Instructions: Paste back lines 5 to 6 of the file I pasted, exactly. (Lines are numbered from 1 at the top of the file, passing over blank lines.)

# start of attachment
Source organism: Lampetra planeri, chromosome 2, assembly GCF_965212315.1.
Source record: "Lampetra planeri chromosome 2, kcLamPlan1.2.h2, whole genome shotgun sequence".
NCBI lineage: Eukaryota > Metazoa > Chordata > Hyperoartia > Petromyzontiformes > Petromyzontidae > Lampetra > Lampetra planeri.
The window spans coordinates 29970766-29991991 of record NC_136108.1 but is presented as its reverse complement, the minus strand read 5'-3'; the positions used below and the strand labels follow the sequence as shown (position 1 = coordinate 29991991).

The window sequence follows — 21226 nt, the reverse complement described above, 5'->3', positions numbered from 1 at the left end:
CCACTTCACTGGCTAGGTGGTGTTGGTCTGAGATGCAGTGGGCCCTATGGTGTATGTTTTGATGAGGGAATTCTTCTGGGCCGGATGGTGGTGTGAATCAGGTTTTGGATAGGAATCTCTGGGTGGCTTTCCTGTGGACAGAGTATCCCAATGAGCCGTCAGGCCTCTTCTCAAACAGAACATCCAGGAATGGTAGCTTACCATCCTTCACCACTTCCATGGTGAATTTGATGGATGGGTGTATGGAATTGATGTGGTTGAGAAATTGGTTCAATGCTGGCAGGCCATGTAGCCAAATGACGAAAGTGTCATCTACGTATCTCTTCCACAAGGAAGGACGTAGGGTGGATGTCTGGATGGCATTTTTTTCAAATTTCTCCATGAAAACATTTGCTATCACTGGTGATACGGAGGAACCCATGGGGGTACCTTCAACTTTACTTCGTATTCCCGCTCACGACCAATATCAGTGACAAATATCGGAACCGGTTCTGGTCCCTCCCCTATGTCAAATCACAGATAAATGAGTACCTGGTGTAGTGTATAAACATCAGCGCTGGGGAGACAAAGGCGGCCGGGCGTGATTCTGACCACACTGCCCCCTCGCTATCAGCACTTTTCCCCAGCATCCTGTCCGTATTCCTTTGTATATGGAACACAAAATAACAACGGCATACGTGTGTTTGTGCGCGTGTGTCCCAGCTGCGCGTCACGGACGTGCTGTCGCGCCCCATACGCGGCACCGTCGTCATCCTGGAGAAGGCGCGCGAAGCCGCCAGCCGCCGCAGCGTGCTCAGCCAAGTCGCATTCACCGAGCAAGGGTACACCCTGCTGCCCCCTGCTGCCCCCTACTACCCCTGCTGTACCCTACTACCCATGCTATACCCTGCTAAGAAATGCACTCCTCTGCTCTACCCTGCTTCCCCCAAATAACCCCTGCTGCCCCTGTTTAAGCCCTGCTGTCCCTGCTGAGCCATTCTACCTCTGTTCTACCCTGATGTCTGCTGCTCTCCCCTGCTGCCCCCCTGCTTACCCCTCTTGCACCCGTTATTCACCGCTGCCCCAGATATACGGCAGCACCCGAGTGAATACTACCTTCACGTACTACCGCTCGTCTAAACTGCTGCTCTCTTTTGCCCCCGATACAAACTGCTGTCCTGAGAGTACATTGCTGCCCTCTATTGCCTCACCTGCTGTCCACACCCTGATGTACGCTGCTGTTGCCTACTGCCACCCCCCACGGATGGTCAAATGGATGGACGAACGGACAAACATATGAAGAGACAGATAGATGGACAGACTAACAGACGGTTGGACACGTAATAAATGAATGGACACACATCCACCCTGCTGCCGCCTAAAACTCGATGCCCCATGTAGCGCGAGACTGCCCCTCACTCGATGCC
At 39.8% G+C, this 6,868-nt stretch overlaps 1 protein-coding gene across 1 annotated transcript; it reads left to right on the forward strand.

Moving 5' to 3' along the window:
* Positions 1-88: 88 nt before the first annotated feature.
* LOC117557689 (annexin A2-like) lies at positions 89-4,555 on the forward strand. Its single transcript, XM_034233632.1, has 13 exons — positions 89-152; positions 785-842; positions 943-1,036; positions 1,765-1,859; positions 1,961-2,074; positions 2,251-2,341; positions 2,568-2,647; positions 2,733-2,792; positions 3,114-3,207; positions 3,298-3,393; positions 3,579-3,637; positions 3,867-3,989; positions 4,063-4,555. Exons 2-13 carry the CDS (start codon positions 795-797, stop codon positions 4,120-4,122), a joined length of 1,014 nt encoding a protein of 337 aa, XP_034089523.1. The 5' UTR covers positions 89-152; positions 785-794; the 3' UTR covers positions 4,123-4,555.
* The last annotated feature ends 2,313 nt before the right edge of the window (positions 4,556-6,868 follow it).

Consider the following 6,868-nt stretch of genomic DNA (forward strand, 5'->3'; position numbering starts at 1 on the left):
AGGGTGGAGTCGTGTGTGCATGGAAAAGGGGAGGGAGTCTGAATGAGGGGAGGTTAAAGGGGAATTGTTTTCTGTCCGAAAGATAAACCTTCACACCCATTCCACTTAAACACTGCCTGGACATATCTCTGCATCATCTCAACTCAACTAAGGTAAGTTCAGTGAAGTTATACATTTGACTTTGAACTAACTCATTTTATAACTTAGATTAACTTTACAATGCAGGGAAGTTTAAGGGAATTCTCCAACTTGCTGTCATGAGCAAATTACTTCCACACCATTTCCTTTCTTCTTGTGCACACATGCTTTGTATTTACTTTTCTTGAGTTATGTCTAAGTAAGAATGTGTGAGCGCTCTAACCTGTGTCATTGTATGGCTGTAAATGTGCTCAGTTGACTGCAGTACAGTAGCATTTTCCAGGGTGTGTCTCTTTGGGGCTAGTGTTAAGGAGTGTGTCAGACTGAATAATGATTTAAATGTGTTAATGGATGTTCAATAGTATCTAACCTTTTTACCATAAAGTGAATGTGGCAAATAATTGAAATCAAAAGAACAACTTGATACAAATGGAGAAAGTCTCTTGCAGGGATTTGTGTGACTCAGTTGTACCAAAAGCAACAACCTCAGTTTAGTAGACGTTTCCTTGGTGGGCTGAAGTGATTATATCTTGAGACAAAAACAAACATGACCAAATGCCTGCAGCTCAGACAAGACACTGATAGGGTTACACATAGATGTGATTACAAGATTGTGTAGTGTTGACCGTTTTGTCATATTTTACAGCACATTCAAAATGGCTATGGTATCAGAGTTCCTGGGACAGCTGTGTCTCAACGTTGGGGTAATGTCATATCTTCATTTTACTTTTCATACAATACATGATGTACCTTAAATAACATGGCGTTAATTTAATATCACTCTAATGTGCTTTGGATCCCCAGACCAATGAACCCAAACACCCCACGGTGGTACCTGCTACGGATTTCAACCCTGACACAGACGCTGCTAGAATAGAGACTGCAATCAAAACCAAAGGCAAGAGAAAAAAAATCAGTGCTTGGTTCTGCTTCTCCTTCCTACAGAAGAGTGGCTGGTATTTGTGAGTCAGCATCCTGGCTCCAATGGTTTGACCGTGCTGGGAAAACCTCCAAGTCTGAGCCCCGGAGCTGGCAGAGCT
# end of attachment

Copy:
The window sequence follows — 21226 nt, the reverse complement described above, 5'->3', positions numbered from 1 at the left end:
CCACTTCACTGGCTAGGTGGTGTTGGTCTGAGATGCAGTGGGCCCTATGGTGTATGTTTTGATGAGGGAATTCTTCTGGGCCGGATGGTGGTGTGAATCAGGTTTTGGATAGGAATCTCTGGGTGGCTTTCCTGTGGACAGAGTATCCCAATGAGCCGTCAGGCCTCTTCTCAAACAGAACATCCAGGAATGGTAGCTTACCATCCTTCACCACTTCCATGGTGAATTTGATGGATGGGTGTATGGAATTGATGTGGTTGAGAAATTGGTTCAATGCTGGCAGGCCATGTAGCCAAATGACGAAAGTGTCATCTACGTATCTCTTCCACAAGGAAGGACGTAGGGTGGATGTCTGGATGGCATTTTTTTCAAATTTCTCCATGAAAACATTTGCTATCACTGGTGATACGGAGGAACCCATGGGGGTACCTTCAACTTTACTTCGTATTCCCGCTCACGACCAATATCAGTGACAAATATCGGAACCGGTTCTGGTCCCTCCCCTATGTCAAATCACAGATAAATGAGTACCTGGTGTAGTGTATAAACATCAGCGCTGGGGAGACAAAGGCGGCCGGGCGTGATTCTGACCACACTGCCCCCTCGCTATCAGCACTTTTCCCCAGCATCCTGTCCGTATTCCTTTGTATATGGAACACAAAATAACAACGGCATACGTGTGTTTGTGCGCGTGTGTCCCAGCTGCGCGTCACGGACGTGCTGTCGCGCCCCATACGCGGCACCGTCGTCATCCTGGAGAAGGCGCGCGAAGCCGCCAGCCGCCGCAGCGTGCTCAGCCAAGTCGCATTCACCGAGCAAGGGTACACCCTGCTGCCCCCTGCTGCCCCCTACTACCCCTGCTGTACCCTACTACCCATGCTATACCCTGCTAAGAAATGCACTCCTCTGCTCTACCCTGCTTCCCCCAAATAACCCCTGCTGCCCCTGTTTAAGCCCTGCTGTCCCTGCTGAGCCATTCTACCTCTGTTCTACCCTGATGTCTGCTGCTCTCCCCTGCTGCCCCCCTGCTTACCCCTCTTGCACCCGTTATTCACCGCTGCCCCAGATATACGGCAGCACCCGAGTGAATACTACCTTCACGTACTACCGCTCGTCTAAACTGCTGCTCTCTTTTGCCCCCGATACAAACTGCTGTCCTGAGAGTACATTGCTGCCCTCTATTGCCTCACCTGCTGTCCACACCCTGATGTACGCTGCTGTTGCCTACTGCCACCCCCCACGGATGGTCAAATGGATGGACGAACGGACAAACATATGAAGAGACAGATAGATGGACAGACTAACAGACGGTTGGACACGTAATAAATGAATGGACACACATCCACCCTGCTGCCGCCTAAAACTCGATGCCCCATGTAGCGCGAGACTGCCCCTCACTCGATGCC